Deadpool 2 (2018)

Deadpool 2

Wind Advisory: The super-duper group is formed.

 

Obviously, there are too many quips and jokes and one liners to list in a review of Deadpool 2, and would be redundant. As was the case with the original, the sequel has Ryan Reynolds at the core of its cinematic power. While it is not a masterpiece, it is an upgrade from its predesceor.

The film starts (with a nod to Scorsese’s Casino) with Wade Wilson/Deadpool (Reynolds) right where we left him: fighting crime and coming home to his girlfriend Vanessa (Morena Caccarin). In fact, one of the best things about this film is that it stands by itself, not requiring you to know much about the first film (though there are some inside jokes you would miss). After a tragic event, Deadpool tries his hand with the X-Men , as they try to help a young mutant named Firefist (a well casted Julian Dennison). They soon find out he is being hunted down by Cable (Josh Brolin), who has traveled back in time after the future Firefist has killed his wife and daughter.

What happens from there is for you to discover. There is more than a fair share of crude humor and fourth wall breaking, as well as other film references such as Say Anything. It is yet to be half way through 2018, and Josh Brolin is already set with this as well as Infinity War, giving two performances of impressive strength. Other returning actors include T.J. Miller, Leslie Uggams, and Karan Soni as Deadpool’s friends. New characters include Zazie Beetz as Domino (who, despite Deadpool’s unbelief, is lucky), Shioli Kutsuna as Yukio, and a surprise mutant who the credits say plays himself.

The biggest mistake I made was looking at the cast on IMDB before I saw the film. There are a good amount of cameos that I found out about too soon. Don’t look until after the film. Personally, I know there are a few I missed and need to seek out the second time.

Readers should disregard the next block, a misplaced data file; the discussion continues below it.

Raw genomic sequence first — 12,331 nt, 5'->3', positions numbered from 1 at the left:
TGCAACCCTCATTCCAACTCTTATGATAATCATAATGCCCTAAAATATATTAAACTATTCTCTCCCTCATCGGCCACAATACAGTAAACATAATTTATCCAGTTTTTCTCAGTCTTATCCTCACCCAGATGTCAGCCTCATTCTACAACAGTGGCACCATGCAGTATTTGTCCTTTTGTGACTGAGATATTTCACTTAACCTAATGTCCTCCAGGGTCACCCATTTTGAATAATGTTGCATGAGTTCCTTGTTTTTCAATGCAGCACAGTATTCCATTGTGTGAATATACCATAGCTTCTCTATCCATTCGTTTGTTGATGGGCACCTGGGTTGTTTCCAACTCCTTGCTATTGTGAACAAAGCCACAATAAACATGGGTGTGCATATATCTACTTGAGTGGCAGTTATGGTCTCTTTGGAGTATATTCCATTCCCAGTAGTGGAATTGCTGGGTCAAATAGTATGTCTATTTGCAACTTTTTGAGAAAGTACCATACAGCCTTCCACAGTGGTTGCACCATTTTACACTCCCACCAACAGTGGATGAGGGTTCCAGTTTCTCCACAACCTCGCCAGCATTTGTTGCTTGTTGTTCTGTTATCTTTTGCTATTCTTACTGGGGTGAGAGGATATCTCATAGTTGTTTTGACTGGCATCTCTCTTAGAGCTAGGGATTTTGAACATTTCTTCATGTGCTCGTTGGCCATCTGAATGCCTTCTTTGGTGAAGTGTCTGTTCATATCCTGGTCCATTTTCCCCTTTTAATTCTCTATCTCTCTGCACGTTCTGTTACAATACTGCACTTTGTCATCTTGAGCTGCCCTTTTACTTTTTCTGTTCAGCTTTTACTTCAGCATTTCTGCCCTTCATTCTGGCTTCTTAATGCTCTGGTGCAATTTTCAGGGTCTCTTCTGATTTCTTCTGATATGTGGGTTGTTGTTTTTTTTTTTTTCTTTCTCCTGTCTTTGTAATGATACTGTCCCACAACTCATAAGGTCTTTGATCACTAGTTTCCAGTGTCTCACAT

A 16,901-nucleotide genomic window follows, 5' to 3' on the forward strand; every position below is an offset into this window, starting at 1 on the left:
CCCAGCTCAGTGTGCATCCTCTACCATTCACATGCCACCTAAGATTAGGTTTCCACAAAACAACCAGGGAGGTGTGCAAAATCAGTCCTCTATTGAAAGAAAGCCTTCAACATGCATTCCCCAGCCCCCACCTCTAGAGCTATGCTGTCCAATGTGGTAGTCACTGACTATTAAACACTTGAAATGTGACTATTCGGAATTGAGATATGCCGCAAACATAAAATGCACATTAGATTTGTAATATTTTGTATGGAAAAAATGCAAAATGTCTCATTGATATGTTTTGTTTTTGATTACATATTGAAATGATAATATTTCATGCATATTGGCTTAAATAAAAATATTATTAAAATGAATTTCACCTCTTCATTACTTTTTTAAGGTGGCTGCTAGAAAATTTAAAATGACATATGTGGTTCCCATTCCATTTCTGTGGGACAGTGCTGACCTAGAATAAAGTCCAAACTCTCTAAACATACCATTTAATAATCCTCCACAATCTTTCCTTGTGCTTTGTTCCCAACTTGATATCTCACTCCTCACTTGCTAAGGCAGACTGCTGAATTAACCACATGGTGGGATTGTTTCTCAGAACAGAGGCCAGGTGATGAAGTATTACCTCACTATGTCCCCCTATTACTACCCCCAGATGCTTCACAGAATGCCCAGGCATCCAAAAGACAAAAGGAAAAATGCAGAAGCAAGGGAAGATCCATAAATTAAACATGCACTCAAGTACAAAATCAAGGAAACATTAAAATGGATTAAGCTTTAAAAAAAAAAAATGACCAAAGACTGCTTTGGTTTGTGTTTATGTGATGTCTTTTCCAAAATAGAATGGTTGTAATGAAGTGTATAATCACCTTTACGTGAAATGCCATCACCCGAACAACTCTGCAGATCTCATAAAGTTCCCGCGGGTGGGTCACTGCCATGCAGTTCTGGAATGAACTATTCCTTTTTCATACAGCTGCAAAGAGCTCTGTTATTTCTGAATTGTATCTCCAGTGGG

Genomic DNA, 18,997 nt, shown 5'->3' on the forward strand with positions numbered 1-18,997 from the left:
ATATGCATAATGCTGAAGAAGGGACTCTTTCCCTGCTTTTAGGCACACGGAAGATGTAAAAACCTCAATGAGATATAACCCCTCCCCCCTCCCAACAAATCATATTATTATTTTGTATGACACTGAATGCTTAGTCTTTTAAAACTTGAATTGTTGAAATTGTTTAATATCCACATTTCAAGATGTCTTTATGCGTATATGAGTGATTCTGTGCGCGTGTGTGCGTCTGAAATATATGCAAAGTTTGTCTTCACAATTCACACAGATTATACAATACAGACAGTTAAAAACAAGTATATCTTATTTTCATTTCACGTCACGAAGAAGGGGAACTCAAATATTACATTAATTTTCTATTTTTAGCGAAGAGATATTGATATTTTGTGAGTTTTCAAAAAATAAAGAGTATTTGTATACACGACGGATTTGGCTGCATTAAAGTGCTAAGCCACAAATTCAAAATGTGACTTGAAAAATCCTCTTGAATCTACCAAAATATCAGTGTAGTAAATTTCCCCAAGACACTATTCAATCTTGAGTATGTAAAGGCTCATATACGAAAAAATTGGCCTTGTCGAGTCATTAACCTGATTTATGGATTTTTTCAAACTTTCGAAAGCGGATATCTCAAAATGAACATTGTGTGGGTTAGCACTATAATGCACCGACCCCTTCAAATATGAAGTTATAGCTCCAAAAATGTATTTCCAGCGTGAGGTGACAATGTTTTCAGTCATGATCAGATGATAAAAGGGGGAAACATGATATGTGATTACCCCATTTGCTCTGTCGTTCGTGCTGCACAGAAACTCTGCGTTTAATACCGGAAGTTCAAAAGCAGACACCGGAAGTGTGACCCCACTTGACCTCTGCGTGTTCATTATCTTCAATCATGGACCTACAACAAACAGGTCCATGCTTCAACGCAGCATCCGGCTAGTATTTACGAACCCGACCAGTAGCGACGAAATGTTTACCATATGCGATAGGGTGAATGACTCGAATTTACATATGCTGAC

Parents, it should be no surprise that you should know this is not a family film (though Deadpool does disagree on that perspective). There is no nudity (aside from some obscure male nudity) or strong sexual content as there was in the first film. There is, however, a lot of swearing and violence. A whole lot. High School and above.

Despite the film’s flaws (the sentimental scene at the end, though funny, does go long), there is no doubt that the credit scenes (which you would expect) are the funniest scenes in the whole film. They are better than any credit scenes in any film of the past decade. They almost make the price worth paying to see the movie itself, which is not to say the movie is bad. Rather the contrary.

Now if you excuse me, I need to watch Yentl.

 

Overall: Four Stars ****

Life (2017)

Life

Jake Gyllenhaal is one of the crew that discovers new “Life”.

Perhaps this movie rubbed me the wrong way, but boy was I not happy with Life.

Despite a talented cast that includes Ryan Reynolds and Jake Gyllenhaal, some nice special effects, and a (very) few moving visuals, the story offers us nothing we have not seen before (it is basically Alien).